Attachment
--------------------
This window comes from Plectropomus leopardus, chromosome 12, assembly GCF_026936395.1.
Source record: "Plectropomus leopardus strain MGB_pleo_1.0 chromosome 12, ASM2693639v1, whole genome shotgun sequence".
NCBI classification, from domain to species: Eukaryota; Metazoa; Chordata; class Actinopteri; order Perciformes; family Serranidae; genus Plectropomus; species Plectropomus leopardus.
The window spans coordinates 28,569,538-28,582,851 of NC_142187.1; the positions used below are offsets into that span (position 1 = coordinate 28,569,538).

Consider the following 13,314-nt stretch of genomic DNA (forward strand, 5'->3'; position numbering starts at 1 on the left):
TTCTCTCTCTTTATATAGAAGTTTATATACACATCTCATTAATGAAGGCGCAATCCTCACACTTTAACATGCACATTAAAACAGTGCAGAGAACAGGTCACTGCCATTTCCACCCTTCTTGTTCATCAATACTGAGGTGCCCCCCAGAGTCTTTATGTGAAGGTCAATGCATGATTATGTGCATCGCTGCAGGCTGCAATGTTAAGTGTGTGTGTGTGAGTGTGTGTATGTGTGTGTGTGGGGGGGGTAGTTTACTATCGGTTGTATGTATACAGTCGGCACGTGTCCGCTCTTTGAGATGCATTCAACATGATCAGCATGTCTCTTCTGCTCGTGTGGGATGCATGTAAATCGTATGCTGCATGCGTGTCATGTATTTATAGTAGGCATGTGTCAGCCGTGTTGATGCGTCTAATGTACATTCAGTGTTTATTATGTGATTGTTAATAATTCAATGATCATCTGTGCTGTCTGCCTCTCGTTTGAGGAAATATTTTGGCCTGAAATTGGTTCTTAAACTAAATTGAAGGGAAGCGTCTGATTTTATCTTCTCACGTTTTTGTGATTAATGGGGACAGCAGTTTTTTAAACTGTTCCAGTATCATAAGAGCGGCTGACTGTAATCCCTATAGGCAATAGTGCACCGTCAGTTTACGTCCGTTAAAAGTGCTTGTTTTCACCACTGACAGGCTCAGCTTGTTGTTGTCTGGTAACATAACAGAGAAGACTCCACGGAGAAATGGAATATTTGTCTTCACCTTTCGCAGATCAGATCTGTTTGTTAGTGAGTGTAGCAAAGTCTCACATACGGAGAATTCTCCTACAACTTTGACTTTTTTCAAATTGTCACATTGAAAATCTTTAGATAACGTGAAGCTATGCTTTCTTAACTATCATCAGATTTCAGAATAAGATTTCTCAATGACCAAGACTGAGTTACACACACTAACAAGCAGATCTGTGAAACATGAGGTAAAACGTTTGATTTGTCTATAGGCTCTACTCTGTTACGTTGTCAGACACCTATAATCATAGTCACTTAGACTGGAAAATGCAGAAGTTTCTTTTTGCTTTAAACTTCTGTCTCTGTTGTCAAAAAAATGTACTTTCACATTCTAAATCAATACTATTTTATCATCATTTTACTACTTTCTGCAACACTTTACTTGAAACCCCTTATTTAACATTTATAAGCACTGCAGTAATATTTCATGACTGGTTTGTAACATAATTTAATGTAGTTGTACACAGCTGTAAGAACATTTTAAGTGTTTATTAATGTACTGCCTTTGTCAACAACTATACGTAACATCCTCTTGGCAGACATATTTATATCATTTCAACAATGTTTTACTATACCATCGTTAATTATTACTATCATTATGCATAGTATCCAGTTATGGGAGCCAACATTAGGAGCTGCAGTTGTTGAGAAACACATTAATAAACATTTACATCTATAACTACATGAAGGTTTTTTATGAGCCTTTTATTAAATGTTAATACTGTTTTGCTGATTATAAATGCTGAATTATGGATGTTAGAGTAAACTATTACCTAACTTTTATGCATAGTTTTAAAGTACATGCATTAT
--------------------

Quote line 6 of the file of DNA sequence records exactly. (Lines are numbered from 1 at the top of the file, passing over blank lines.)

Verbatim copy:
TTCTCTCTCTTTATATAGAAGTTTATATACACATCTCATTAATGAAGGCGCAATCCTCACACTTTAACATGCACATTAAAACAGTGCAGAGAACAGGTCACTGCCATTTCCACCCTTCTTGTTCATCAATACTGAGGTGCCCCCCAGAGTCTTTATGTGAAGGTCAATGCATGATTATGTGCATCGCTGCAGGCTGCAATGTTAAGTGTGTGTGTGTGAGTGTGTGTATGTGTGTGTGTGGGGGGGGTAGTTTACTATCGGTTGTATGTATACAGTCGGCACGTGTCCGCTCTTTGAGATGCATTCAACATGATCAGCATGTCTCTTCTGCTCGTGTGGGATGCATGTAAATCGTATGCTGCATGCGTGTCATGTATTTATAGTAGGCATGTGTCAGCCGTGTTGATGCGTCTAATGTACATTCAGTGTTTATTATGTGATTGTTAATAATTCAATGATCATCTGTGCTGTCTGCCTCTCGTTTGAGGAAATATTTTGGCCTGAAATTGGTTCTTAAACTAAATTGAAGGGAAGCGTCTGATTTTATCTTCTCACGTTTTTGTGATTAATGGGGACAGCAGTTTTTTAAACTGTTCCAGTATCATAAGAGCGGCTGACTGTAATCCCTATAGGCAATAGTGCACCGTCAGTTTACGTCCGTTAAAAGTGCTTGTTTTCACCACTGACAGGCTCAGCTTGTTGTTGTCTGGTAACATAACAGAGAAGACTCCACGGAGAAATGGAATATTTGTCTTCACCTTTCGCAGATCAGATCTGTTTGTTAGTGAGTGTAGCAAAGTCTCACATACGGAGAATTCTCCTACAACTTTGACTTTTTTCAAATTGTCACATTGAAAATCTTTAGATAACGTGAAGCTATGCTTTCTTAACTATCATCAGATTTCAGAATAAGATTTCTCAATGACCAAGACTGAGTTACACACACTAACAAGCAGATCTGTGAAACATGAGGTAAAACGTTTGATTTGTCTATAGGCTCTACTCTGTTACGTTGTCAGACACCTATAATCATAGTCACTTAGACTGGAAAATGCAGAAGTTTCTTTTTGCTTTAAACTTCTGTCTCTGTTGTCAAAAAAATGTACTTTCACATTCTAAATCAATACTATTTTATCATCATTTTACTACTTTCTGCAACACTTTACTTGAAACCCCTTATTTAACATTTATAAGCACTGCAGTAATATTTCATGACTGGTTTGTAACATAATTTAATGTAGTTGTACACAGCTGTAAGAACATTTTAAGTGTTTATTAATGTACTGCCTTTGTCAACAACTATACGTAACATCCTCTTGGCAGACATATTTATATCATTTCAACAATGTTTTACTATACCATCGTTAATTATTACTATCATTATGCATAGTATCCAGTTATGGGAGCCAACATTAGGAGCTGCAGTTGTTGAGAAACACATTAATAAACATTTACATCTATAACTACATGAAGGTTTTTTATGAGCCTTTTATTAAATGTTAATACTGTTTTGCTGATTATAAATGCTGAATTATGGATGTTAGAGTAAACTATTACCTAACTTTTATGCATAGTTTTAAAGTACATGCATTAT